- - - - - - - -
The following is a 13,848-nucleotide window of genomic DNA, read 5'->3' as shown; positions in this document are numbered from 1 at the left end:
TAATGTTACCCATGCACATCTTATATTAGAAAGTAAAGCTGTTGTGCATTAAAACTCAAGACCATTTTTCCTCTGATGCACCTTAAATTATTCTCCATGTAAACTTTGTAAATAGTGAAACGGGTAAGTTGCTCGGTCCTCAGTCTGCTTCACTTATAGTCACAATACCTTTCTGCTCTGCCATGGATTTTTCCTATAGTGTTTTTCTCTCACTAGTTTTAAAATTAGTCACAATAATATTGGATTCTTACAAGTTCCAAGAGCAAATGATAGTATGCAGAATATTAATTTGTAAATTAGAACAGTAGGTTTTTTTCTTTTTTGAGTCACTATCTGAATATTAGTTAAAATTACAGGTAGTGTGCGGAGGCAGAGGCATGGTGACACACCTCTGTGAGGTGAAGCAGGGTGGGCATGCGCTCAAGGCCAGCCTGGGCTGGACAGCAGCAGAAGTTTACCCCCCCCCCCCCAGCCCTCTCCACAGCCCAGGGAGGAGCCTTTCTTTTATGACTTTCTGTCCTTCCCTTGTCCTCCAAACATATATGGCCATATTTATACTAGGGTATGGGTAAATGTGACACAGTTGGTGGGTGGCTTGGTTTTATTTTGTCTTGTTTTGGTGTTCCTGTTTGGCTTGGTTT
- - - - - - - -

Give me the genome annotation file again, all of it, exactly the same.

The following is a 13,848-nucleotide window of genomic DNA, read 5'->3' as shown; positions in this document are numbered from 1 at the left end:
TAATGTTACCCATGCACATCTTATATTAGAAAGTAAAGCTGTTGTGCATTAAAACTCAAGACCATTTTTCCTCTGATGCACCTTAAATTATTCTCCATGTAAACTTTGTAAATAGTGAAACGGGTAAGTTGCTCGGTCCTCAGTCTGCTTCACTTATAGTCACAATACCTTTCTGCTCTGCCATGGATTTTTCCTATAGTGTTTTTCTCTCACTAGTTTTAAAATTAGTCACAATAATATTGGATTCTTACAAGTTCCAAGAGCAAATGATAGTATGCAGAATATTAATTTGTAAATTAGAACAGTAGGTTTTTTTCTTTTTTGAGTCACTATCTGAATATTAGTTAAAATTACAGGTAGTGTGCGGAGGCAGAGGCATGGTGACACACCTCTGTGAGGTGAAGCAGGGTGGGCATGCGCTCAAGGCCAGCCTGGGCTGGACAGCAGCAGAAGTTTACCCCCCCCCCCCCAGCCCTCTCCACAGCCCAGGGAGGAGCCTTTCTTTTATGACTTTCTGTCCTTCCCTTGTCCTCCAAACATATATGGCCATATTTATACTAGGGTATGGGTAAATGTGACACAGTTGGTGGGTGGCTTGGTTTTATTTTGTCTTGTTTTGGTGTTCCTGTTTGGCTTGGTTT